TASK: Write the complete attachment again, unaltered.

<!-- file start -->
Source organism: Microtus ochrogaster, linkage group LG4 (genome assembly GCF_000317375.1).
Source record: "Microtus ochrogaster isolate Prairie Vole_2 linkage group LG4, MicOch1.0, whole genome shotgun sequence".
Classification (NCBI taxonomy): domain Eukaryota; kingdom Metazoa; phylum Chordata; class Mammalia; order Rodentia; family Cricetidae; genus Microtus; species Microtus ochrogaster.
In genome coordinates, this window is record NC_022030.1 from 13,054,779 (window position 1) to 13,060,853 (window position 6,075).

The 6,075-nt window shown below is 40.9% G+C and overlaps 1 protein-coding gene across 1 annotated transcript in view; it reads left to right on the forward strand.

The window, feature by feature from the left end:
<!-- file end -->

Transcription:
Source organism: Microtus ochrogaster, linkage group LG4 (genome assembly GCF_000317375.1).
Source record: "Microtus ochrogaster isolate Prairie Vole_2 linkage group LG4, MicOch1.0, whole genome shotgun sequence".
Classification (NCBI taxonomy): domain Eukaryota; kingdom Metazoa; phylum Chordata; class Mammalia; order Rodentia; family Cricetidae; genus Microtus; species Microtus ochrogaster.
In genome coordinates, this window is record NC_022030.1 from 13,054,779 (window position 1) to 13,060,853 (window position 6,075).

The 6,075-nt window shown below is 40.9% G+C and overlaps 1 protein-coding gene across 1 annotated transcript in view; it reads left to right on the forward strand.

The window, feature by feature from the left end: